On respect and dignity

By VARSHA VIJAYAKUMAR

SARAH FAGAN

I remember exactly what I was wearing: a white, spaghetti-strapped, shirred crop top and my favorite high-waisted blue jeans. Gold hoop earrings. Worn-in Stan Smiths.

It was the evening of graduation. I was exhausted from having been the commencement marshal during the ceremony earlier that morning, from having packed my entire dorm room away in less than two hours. The dining halls were closed, so I made my way to Shafer’s to get a sandwich to go.

As I walked out of the store, I noticed two men sitting across from each other at one of the picnic tables outside. I didn’t know them personally, but I recognized them as Midd Kids. One of them was looking directly at me and didn’t take his eyes off of me. As I turned onto the sidewalk, I heard him ask his friend if he knew who I was. The friend looked at me and then proceeded to tell him that I was the new SGA president.

Immediately, the guy slammed his hands on the table, swerved his head in my direction to take a look at me again and exclaimed dramatically, “That piece is the SGA president?!”

I kept walking. I consider myself to be an outspoken person, someone who doesn’t take anyone else’s sh*t. But I kept walking, quietly. As if I hadn’t heard them.

At parties, some men feel entitled to approach me simply because they “know” who I am. I’ve overheard someone say, “Imagine if I f*cked the SGA president,” and another guy dare his friend to “take the president home.” Just the other day, I walked by two men after parking my car in the Ridgeline lot. As soon as they passed me, they began to giggle and one commented, “Did you check out the SGA prez?”

I’ve only really been in this role for three months, but already these interactions have become the norm. It’s terrible already that I have to overhear others sexualizing me. What’s worse is that my title itself — SGA President — seems to play a central role in their sexual fantasies.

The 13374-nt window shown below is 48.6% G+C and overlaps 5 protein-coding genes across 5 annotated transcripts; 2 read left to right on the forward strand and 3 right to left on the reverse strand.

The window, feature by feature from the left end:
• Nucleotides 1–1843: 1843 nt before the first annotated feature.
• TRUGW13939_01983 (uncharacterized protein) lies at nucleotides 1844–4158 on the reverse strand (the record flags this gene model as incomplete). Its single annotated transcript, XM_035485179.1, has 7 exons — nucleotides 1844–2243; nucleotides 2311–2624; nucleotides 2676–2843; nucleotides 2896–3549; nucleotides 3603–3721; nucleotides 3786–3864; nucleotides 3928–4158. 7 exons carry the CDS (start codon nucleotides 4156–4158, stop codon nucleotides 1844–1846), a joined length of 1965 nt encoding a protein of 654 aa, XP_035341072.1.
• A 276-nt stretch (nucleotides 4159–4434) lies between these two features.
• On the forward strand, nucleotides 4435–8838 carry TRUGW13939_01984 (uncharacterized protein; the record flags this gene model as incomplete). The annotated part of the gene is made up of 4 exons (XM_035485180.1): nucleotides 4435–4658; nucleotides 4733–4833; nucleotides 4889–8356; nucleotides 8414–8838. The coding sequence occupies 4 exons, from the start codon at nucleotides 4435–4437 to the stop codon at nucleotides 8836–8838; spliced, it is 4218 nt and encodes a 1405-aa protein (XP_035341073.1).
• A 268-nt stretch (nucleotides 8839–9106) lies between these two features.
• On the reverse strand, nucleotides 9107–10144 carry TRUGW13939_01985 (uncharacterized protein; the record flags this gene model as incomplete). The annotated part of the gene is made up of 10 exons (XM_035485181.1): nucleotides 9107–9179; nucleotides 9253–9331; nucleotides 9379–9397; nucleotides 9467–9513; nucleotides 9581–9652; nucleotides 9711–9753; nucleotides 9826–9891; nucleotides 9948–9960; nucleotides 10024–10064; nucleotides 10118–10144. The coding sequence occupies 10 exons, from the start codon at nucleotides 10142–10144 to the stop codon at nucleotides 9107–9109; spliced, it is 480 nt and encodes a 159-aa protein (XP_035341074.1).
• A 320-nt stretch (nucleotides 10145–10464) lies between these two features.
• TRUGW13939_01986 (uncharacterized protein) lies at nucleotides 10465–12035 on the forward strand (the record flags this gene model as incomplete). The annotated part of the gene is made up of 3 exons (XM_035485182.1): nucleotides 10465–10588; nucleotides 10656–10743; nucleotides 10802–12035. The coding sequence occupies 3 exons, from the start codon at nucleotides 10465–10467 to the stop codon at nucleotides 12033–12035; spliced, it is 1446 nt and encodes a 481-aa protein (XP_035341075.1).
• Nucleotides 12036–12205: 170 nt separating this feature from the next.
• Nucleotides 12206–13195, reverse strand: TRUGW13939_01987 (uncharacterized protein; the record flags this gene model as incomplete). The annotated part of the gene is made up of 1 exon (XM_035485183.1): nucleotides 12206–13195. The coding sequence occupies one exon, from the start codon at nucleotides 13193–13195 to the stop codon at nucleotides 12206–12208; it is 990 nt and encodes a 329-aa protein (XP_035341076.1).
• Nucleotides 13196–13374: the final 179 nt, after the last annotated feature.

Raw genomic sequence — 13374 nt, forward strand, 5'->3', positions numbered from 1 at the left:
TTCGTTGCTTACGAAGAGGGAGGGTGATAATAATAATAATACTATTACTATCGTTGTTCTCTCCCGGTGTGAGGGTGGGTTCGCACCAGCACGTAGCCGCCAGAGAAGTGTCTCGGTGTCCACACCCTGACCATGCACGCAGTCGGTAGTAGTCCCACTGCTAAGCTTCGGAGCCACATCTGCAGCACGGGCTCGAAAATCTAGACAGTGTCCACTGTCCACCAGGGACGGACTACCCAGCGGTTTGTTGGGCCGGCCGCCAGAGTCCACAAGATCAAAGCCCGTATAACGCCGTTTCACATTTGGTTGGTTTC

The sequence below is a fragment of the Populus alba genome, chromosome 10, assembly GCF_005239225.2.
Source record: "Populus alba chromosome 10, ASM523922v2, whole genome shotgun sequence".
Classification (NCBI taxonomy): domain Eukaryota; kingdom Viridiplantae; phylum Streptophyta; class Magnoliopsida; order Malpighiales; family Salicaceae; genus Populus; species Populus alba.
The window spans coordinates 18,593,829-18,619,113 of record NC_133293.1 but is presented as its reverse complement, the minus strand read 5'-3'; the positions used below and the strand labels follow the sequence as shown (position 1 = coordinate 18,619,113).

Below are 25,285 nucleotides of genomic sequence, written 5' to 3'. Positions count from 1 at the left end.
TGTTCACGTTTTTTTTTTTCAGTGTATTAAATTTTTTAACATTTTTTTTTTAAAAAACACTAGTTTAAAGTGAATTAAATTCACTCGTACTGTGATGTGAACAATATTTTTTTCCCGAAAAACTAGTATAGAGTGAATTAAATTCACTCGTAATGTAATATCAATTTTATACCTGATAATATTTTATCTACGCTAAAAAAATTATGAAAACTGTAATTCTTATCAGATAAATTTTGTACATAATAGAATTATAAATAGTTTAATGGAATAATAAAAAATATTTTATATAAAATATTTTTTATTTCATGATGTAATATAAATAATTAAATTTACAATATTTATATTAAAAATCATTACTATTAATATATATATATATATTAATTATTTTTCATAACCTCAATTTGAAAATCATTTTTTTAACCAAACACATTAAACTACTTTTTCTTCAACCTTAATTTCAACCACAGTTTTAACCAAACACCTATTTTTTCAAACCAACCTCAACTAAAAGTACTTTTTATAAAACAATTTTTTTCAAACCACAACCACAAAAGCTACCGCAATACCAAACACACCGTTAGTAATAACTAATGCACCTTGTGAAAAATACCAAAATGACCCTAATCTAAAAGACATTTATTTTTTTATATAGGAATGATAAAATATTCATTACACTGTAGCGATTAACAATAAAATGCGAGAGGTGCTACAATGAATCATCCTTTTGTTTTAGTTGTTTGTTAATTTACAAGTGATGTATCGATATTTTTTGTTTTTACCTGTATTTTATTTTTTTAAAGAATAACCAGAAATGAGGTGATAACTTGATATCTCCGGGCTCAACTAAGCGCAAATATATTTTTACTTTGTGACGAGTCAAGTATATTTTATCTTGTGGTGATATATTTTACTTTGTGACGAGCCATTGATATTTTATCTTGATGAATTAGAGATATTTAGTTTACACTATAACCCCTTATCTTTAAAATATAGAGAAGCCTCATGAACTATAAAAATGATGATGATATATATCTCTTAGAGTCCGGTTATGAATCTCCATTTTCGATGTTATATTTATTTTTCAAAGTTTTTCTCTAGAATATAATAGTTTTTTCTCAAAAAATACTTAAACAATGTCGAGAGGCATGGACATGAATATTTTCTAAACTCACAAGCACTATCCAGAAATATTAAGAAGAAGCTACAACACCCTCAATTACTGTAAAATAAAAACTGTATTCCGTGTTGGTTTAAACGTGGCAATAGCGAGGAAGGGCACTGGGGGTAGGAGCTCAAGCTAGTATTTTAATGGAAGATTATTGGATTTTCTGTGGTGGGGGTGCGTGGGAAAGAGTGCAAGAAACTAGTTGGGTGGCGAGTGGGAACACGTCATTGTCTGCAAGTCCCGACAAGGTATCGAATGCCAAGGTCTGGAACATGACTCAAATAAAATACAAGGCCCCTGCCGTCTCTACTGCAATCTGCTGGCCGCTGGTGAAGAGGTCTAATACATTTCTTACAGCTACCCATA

Let me be frank. I have worked my ass off to earn my peers’ respect and assume this role. I prioritize SGA every single g*ddamn day, often at the expense of my academics, sleep, social life and senior year in general. I work constantly to try to make Middlebury a better place for all students. 

I did not do all this just to be degraded, to be reduced to nothing more than a powerful woman some guys would get a kick out of “conquering.” I did not do all this just to cry in countless counseling sessions about this same exact issue. To be reminded nearly every day that no matter how much I accomplish, I am still primarily perceived as a sex object.

That’s not part of the job description.

I refrained from writing about this for the longest time, but it has gotten to a point where I feel unable to confidently do my job. I find myself wondering if some men do what I ask because they agree with me, or because they find me attractive. If my looks on any given day are a more important tool of persuasion than my intellect ever will be. I doubt myself and my abilities on a daily basis even though I know I am more than qualified. 

I also know that unfortunately, none of this is unique to me.

It feels like women have to work extra hard just to get a chance at assuming a position of power. But I’ve come to realize that getting into the room isn’t the hard part — staying in that role with legitimacy and respect is.

It’s a pattern we need to break.

Varsha Vijayakumar ’20 is president of the Student Government Association.

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